A number of regulatory agencies associated with the United States federal bank have issued joint guidance on providing finance based services to customers who are involved in a business related to hemp. The guidance was developed in consultation with the Conference of State Bank Supervisors.
The agencies involved in the development include the Office of the Comptroller of the Currency, the Federal Deposit Insurance Corporation, the Financial Crimes Enforcement Network, and the Federal Reserve Board.
The new interagency guidance has now given confirmation that banks in the United States will be free to provide banking services to the hemp industry, in the same way that they do for any other agricultural commodity in the country. According to the guidance, banks will not need to file a Suspicious Activity Report on customers, just because of the activity of growing or cultivating hemp, if it is complying with relevant laws and regulations.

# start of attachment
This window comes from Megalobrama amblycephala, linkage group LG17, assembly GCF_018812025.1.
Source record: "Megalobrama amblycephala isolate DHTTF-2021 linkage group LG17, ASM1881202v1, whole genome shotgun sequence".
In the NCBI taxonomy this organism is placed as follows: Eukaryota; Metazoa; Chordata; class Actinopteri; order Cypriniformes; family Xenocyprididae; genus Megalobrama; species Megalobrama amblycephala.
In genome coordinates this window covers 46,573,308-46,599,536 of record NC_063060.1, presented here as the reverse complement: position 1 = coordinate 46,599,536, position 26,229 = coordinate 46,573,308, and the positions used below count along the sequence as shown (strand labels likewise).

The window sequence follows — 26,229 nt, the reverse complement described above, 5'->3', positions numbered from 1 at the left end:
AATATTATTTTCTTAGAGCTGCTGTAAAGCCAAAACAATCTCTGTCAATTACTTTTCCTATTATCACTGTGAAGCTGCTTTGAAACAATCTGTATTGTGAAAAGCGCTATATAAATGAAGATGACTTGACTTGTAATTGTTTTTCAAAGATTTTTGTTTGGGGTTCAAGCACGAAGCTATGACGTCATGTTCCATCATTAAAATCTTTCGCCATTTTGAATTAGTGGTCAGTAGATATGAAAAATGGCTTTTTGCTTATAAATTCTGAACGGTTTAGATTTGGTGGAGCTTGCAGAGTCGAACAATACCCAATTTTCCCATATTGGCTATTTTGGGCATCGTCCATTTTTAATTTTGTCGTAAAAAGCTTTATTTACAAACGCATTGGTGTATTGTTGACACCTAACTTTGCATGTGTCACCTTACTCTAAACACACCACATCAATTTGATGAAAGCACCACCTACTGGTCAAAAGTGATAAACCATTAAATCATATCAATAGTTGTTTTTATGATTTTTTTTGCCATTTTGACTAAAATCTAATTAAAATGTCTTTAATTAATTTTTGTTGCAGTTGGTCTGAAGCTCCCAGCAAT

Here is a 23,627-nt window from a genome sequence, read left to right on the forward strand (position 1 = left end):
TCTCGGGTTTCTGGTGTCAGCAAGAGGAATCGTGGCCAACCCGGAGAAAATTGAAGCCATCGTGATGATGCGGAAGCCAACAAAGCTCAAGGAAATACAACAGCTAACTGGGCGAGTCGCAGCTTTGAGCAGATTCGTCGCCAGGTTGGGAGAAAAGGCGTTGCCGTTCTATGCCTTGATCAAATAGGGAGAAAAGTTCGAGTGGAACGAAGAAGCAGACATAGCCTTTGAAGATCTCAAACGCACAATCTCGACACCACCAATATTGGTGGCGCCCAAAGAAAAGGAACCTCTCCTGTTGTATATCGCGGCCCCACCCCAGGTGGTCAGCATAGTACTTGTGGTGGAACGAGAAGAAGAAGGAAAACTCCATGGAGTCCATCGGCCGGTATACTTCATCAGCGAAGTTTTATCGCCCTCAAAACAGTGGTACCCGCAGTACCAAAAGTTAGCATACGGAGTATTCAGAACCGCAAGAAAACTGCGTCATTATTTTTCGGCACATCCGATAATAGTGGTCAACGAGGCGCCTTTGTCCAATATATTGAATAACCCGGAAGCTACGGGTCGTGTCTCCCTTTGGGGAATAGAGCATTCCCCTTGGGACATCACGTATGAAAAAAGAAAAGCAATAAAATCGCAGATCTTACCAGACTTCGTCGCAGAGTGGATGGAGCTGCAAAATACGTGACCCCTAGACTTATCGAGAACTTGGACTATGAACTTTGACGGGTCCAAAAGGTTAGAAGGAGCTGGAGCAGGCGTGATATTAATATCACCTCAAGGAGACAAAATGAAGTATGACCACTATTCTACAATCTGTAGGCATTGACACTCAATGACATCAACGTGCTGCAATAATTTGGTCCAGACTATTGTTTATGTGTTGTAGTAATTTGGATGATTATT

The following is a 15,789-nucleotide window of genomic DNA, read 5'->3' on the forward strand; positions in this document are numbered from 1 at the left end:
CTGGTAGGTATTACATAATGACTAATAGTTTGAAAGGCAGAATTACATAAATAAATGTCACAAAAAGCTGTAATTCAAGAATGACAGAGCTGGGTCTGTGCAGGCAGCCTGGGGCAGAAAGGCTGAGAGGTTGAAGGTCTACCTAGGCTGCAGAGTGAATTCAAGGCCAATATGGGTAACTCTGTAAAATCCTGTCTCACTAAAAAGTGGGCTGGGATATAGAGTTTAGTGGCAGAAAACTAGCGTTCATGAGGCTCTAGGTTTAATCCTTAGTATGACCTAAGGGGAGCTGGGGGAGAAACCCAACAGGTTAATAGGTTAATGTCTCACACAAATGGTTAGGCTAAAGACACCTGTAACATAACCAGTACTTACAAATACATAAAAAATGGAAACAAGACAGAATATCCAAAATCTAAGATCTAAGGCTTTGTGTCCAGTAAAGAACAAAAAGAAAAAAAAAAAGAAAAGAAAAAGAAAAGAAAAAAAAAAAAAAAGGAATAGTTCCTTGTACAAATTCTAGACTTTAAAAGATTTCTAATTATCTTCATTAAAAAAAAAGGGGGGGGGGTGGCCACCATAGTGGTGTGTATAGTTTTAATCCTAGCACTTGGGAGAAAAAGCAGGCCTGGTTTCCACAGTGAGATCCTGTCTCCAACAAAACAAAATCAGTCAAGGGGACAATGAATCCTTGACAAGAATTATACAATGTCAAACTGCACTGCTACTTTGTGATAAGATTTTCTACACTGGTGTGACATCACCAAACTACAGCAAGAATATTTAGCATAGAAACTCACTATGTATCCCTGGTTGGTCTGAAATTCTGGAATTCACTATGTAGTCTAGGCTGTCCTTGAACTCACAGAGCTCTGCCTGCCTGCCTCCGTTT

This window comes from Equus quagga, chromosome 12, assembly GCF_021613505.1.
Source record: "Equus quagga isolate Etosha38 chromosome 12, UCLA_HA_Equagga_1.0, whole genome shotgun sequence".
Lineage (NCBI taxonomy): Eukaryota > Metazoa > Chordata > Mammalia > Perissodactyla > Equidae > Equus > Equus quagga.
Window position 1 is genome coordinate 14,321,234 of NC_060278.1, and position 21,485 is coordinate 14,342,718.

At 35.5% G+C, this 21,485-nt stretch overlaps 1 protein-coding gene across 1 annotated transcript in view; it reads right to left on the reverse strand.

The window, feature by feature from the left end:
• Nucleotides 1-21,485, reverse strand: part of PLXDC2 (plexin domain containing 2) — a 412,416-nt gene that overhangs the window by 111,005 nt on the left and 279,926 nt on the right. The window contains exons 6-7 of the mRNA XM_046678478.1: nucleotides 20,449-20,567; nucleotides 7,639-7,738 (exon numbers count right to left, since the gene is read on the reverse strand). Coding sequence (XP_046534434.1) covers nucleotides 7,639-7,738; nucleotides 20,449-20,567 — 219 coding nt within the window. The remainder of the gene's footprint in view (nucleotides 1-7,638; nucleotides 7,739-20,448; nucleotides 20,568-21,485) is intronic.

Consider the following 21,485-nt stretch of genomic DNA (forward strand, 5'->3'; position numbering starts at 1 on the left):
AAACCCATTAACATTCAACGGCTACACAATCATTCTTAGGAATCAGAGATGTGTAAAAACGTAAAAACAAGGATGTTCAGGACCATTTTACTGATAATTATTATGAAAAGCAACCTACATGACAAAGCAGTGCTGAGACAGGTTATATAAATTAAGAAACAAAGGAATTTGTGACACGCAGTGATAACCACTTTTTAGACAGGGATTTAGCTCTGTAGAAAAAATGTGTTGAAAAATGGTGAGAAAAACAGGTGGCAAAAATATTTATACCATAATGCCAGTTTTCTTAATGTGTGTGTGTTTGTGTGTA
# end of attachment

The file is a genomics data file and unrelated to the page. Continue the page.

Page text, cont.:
Industrial Hemp Removed from Controlled Substances Act
The guidance has also stated that in cases where a bank must decide whether or not to provide services to hemp related businesses, banks have to be in compliance with the regulatory needs of reporting suspicious activity, customer identification, reporting currency transactions, and risk based due diligence for customers. This can also include the collection of advantageous information on ownership for legal entity customers.
The new joint guidance also includes a reminder about the legal status of hemp crops on the basis of the Agricultural Improvement Act of 2018, and has reiterated the key requirements of compliance for banks operating in the U.S. hemp industry.
The 2018 Farm Bill has removed industrial hemp (with up to 0.3 per cent THC content) from the coverage of the federal Controlled Substances Act. This has pushed the plant into regulations that are associated with other agricultural commodities.
Further according to the United States Department of Agriculture, all hemp producers will have to comply with requirements of licensing, land data, and procedures needed for testing THC levels, and the processes involved in the disposal of non-compliant plants, among others.